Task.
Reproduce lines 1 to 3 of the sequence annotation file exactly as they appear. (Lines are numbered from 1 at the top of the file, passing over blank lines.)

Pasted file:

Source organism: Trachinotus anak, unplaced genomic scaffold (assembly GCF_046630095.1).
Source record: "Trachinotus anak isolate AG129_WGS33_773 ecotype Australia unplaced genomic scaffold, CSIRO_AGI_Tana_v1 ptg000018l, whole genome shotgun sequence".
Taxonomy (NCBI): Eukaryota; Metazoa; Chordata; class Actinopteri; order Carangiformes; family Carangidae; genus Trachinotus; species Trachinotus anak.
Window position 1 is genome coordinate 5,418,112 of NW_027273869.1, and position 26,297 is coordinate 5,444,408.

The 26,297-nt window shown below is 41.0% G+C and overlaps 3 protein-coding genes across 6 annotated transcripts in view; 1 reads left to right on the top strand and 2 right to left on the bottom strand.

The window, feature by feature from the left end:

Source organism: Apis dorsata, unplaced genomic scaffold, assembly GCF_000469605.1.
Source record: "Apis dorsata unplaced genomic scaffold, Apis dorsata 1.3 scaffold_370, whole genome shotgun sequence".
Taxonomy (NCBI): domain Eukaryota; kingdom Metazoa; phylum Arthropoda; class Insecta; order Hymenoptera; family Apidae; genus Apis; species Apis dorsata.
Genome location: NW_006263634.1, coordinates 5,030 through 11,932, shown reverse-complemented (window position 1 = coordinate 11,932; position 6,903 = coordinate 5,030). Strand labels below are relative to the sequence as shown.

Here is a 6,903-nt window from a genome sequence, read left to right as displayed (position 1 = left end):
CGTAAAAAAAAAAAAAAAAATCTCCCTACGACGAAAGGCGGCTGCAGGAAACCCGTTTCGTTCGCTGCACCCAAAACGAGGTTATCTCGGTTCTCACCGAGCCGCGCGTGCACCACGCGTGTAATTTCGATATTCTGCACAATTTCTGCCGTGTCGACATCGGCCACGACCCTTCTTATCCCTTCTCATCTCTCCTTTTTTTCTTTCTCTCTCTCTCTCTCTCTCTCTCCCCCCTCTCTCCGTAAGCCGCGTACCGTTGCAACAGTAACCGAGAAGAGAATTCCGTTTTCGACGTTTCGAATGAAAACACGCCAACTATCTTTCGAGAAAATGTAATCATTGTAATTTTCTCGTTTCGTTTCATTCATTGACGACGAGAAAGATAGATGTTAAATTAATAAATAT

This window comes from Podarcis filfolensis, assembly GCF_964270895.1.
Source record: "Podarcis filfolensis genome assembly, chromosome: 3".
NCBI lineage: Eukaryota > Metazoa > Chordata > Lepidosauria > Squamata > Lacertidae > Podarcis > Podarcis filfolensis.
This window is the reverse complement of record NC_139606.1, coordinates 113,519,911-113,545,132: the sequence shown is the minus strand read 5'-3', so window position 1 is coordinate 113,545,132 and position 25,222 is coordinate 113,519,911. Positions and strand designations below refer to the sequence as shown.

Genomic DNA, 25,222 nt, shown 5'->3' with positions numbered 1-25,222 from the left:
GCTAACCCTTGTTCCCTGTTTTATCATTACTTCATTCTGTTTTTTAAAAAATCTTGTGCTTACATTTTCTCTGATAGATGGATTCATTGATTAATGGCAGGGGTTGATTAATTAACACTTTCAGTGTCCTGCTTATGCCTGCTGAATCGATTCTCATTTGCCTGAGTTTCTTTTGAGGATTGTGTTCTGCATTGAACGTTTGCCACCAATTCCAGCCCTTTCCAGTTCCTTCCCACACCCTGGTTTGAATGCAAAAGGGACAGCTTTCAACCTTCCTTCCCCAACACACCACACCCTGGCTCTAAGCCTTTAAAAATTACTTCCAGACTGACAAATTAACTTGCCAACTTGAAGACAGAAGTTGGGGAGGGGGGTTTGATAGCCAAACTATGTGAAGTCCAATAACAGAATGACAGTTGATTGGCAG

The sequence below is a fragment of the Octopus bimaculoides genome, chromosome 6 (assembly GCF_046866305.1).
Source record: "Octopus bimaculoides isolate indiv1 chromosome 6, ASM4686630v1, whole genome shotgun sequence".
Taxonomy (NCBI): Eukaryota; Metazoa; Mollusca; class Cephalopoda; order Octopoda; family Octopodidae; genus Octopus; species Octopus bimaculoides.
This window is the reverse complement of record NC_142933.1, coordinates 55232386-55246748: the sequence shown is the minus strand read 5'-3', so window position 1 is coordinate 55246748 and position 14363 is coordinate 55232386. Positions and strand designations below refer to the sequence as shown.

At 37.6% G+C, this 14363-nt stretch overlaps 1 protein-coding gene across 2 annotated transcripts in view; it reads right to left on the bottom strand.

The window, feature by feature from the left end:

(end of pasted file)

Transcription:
Source organism: Trachinotus anak, unplaced genomic scaffold (assembly GCF_046630095.1).
Source record: "Trachinotus anak isolate AG129_WGS33_773 ecotype Australia unplaced genomic scaffold, CSIRO_AGI_Tana_v1 ptg000018l, whole genome shotgun sequence".
Taxonomy (NCBI): Eukaryota; Metazoa; Chordata; class Actinopteri; order Carangiformes; family Carangidae; genus Trachinotus; species Trachinotus anak.